Myth: Autistic people can’t fall in love. I’ve never been in love, so I can’t vouch for this one personally. However, a lot of my autistic friends are in happy relationships, in marriages and in love with their partners. The way we express our affection might be a little different, but yes we can fall in love.

Myth: Autistic people are bad communicators. Autistic people communicate a little differently to non autistic people, but that doesn’t make us bad communicators. Often we’re really effective communicators because we tend to say exactly what we mean. We might not have the same non verbal communication skills as neurotypical people, but we are generally honest and incredibly logical problem solvers.

Myth: Autistic people want to be cured.Most of us know by now that autism isn’t “caused” by vaccines, and there isn’t a cure for autism – nor is there a need for one! Some companies profit off of parent’s worries for their children by claiming that drinking bleach cures autism, or certain harmful therapies like ABA therapy can stop people from being autistic, but this simply isn’t true. If you ask most autistic people, we will say that we don’t want to be cured. Autism makes up the foundation of who I am, it is the building blocks on which I am built and I wouldn’t change that for anything.’

Please be sure to take a look at Maddie’s blog. She really is a super amazing human and a great friend! https://mentallymadeleine.blogspot.com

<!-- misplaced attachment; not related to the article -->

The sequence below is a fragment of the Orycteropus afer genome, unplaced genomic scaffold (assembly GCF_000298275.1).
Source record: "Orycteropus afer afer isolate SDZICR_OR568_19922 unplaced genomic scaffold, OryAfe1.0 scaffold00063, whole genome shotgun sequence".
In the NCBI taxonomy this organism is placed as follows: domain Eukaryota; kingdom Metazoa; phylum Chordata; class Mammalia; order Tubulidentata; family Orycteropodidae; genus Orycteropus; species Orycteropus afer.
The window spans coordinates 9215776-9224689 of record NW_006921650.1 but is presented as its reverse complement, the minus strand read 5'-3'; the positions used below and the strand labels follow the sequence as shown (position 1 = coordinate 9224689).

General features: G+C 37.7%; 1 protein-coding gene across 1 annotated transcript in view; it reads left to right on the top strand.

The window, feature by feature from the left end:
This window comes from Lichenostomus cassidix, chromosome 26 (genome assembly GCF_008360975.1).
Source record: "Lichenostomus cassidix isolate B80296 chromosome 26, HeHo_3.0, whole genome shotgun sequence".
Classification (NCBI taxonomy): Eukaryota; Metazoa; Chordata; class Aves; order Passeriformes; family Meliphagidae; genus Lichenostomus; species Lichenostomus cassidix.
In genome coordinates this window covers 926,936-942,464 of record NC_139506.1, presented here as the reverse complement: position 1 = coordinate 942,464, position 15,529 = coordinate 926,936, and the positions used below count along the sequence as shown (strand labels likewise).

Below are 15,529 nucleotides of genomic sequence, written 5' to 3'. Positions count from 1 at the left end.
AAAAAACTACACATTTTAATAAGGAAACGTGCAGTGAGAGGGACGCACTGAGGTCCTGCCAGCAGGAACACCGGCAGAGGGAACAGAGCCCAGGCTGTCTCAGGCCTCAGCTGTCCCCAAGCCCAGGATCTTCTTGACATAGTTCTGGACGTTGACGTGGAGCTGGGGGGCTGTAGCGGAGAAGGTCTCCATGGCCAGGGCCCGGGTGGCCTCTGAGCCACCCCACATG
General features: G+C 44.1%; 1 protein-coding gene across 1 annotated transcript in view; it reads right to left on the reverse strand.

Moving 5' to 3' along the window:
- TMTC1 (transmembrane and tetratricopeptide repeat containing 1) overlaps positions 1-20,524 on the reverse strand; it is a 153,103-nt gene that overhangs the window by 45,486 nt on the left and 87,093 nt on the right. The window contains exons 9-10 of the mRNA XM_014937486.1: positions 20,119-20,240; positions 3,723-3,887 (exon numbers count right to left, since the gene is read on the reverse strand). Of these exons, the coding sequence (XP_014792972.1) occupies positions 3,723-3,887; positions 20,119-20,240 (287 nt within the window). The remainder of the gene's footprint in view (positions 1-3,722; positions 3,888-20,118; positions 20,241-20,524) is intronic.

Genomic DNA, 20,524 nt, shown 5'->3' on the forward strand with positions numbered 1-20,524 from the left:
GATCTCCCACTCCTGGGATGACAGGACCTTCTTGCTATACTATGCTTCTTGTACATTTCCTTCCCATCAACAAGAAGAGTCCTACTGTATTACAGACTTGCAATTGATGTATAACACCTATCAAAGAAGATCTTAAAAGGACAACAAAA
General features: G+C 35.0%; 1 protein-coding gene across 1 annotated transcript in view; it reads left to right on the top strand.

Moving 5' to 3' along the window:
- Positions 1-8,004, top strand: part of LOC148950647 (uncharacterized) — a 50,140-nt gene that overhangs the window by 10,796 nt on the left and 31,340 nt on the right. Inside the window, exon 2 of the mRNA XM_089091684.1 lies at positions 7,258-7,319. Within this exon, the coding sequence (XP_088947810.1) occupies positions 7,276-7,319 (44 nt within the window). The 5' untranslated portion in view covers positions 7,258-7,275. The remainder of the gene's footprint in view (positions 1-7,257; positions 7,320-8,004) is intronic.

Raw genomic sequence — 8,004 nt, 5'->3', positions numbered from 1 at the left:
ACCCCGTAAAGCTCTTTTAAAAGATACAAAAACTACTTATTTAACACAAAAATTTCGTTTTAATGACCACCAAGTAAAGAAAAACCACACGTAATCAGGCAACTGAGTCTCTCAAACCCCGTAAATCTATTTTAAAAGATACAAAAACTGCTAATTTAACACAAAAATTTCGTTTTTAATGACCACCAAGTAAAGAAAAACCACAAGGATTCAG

Autism can be represented via the media and online platforms using a variety of different organisations, images and logos. It is great that these different methods of awareness exist, but do they truly represent autism in the best way? Lots of people argue against the use of jigsaw pieces and ‘light it up blue’ as it doesnt put out the right message. 

‘Puzzle pieces make it seem like we are broken, missing something or that we need to be fixed. There is nothing wrong with us. We are just different; not bad or wrong or broken.’ – Esmée

‘Light It Up Blue is a thing from the most toxic organisation ever. They speak over us. They are funding huge projects for ‘cures’ (again we are not sick or broken and even if it was possible, we wouldn’t want a cure!?). They dehumanise autistic people as if we were animals!’- Esmée

Instead of Autism Awareness, the term Autism Acceptance is now more favourably used. It is represented by a colourful infinity sign, representing endless possibilities and untapped potential. We all contribute as a whole and the colours represent a neurodiverse population. 

 

Someone may learn differently, have strengths in one particular focus or take extra time to process, but it does not mean they deserve to be treated like an alien. Having autism is not a negative thing, not something that defines a person to be rude or incapable. The sooner it is accepted by everyone, everyday, the sooner life becomes easier for these people. In a world full of uncertainty, be kind. 

Ky x